Given N, B, and D: Find a set of N codewords (1 <= N <= 64), each of length B bits (1 <= B <= 8), such that each of the codewords is at least Hamming distance of D (1 <= D <= 7) away from each of the other codewords. The Hamming distance between a pair of codewords is the number of binary bits that differ in their binary notation. Consider the two codewords 0x554 and 0x234 and their differences (0x554 means the hexadecimal number with hex digits 5, 5, and 4):

```        0x554 = 0101 0101 0100
0x234 = 0010 0011 0100
Bit differences: xxx  xx```

Since five bits were different, the Hamming distance is 5.

Input specifications:

N, B, D on a single line

Output specifications:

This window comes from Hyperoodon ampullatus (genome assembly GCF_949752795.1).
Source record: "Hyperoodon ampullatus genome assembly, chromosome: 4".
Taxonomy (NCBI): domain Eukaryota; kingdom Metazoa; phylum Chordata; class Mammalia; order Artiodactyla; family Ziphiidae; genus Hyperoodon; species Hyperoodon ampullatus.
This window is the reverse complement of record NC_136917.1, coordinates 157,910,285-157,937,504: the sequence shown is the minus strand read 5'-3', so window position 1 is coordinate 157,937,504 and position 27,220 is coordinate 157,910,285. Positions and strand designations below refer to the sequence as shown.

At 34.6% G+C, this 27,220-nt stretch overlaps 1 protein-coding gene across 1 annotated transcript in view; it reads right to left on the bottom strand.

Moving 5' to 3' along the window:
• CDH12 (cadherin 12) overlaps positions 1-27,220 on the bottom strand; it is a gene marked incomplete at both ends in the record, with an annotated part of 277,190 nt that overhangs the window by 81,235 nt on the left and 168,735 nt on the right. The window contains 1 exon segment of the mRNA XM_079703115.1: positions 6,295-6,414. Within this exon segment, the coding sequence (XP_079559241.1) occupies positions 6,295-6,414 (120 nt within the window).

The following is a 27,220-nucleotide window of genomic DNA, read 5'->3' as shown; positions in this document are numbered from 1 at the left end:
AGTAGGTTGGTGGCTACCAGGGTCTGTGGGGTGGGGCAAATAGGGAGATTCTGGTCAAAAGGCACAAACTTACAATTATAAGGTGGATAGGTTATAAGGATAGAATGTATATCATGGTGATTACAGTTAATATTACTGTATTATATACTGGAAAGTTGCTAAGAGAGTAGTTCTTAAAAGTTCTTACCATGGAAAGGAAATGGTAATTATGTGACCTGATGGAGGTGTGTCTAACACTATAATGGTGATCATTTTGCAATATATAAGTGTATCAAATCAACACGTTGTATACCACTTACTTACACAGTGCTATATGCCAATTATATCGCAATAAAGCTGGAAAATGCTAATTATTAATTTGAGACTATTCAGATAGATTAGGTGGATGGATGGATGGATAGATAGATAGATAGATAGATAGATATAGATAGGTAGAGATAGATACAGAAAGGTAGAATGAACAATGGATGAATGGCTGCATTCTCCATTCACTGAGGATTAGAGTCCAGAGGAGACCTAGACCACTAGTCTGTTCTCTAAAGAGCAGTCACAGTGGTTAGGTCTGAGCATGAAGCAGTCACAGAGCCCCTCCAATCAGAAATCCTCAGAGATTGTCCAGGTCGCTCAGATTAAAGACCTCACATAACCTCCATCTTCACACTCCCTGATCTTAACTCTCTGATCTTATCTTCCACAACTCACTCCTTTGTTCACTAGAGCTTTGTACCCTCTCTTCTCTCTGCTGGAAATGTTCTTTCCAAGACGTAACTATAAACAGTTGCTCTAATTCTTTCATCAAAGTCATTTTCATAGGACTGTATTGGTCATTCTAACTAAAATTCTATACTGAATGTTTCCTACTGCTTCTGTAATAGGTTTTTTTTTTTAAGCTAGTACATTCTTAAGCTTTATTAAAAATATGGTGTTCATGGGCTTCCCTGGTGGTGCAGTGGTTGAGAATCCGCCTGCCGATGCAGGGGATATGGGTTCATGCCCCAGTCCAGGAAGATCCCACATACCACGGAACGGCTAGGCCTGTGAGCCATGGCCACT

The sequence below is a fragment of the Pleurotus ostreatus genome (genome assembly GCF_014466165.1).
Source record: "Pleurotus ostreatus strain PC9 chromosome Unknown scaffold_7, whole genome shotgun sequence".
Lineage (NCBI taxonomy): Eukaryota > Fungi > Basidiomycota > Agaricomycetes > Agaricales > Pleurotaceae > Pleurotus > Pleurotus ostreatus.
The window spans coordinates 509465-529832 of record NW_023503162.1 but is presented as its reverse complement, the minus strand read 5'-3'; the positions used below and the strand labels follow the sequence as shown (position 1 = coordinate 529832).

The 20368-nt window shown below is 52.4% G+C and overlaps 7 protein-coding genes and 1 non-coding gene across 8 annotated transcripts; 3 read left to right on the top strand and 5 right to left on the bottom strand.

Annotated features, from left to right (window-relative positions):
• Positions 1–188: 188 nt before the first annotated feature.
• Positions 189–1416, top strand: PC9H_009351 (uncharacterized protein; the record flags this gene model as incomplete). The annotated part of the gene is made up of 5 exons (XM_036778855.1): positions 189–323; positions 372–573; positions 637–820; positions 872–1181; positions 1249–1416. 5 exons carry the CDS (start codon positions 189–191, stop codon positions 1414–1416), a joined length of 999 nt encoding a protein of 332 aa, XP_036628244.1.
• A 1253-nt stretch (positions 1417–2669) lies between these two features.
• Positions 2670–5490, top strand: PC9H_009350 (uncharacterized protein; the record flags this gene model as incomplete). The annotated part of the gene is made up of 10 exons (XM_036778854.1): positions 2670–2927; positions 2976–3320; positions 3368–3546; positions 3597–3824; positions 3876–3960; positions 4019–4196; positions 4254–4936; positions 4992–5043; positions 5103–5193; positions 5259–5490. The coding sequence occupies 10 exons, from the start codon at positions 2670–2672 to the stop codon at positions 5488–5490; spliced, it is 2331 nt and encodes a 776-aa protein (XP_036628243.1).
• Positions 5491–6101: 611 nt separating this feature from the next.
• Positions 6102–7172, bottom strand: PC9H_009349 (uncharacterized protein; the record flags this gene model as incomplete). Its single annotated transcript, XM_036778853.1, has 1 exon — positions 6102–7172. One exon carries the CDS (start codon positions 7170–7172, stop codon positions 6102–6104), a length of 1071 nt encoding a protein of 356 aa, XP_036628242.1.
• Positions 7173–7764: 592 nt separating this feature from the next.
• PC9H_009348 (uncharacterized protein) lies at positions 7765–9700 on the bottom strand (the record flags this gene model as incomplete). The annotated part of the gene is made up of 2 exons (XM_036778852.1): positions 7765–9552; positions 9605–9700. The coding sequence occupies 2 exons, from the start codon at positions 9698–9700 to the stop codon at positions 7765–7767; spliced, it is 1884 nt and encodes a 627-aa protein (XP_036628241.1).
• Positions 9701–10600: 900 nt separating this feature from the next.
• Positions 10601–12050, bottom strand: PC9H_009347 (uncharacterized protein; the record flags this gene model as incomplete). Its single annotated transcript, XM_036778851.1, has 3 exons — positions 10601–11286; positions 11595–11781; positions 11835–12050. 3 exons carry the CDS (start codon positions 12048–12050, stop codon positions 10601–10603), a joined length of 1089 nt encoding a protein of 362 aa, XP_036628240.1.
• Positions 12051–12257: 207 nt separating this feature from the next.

N codewords, sorted, in decimal, ten per line.

Sample input:

`16 7 3`

Sample output:

```0 7 25 30 42 45 51 52 75 76
82 85 97 102 120 127```

### Problem #3: PALINDROMIC SQUARES [Kolstad]

Palindromes are numbers that read the same forwards as backwards. The number 12321 is a typical palindrome.

Given a number base B (2 <= B <= 20 base 10) that has been read from the file INPUT.DAT, print all the integers N (1 <= N <= 100 base 10) such that the square of N is palindromic when expressed in base B; also print the value of that palindromic square. Use the letters 'A', 'B', and so on to represent the digits 10, 11, and so on.

Print both the number and its square in base B.

Output specifications:

The table of integers and their palindromic squares

Sample input:

`10`
Sample output:

```1 1
2 4
3 9
11 121
22 484
26 676```

### Problem #4: WINDOW AREA [IV Balkan Olympiad]

You've just be assigned the project of implemented a windowing interface. This windowing interface is fairly simple, and fortunately, you don't have to display the actual windows. There are 5 basic operations: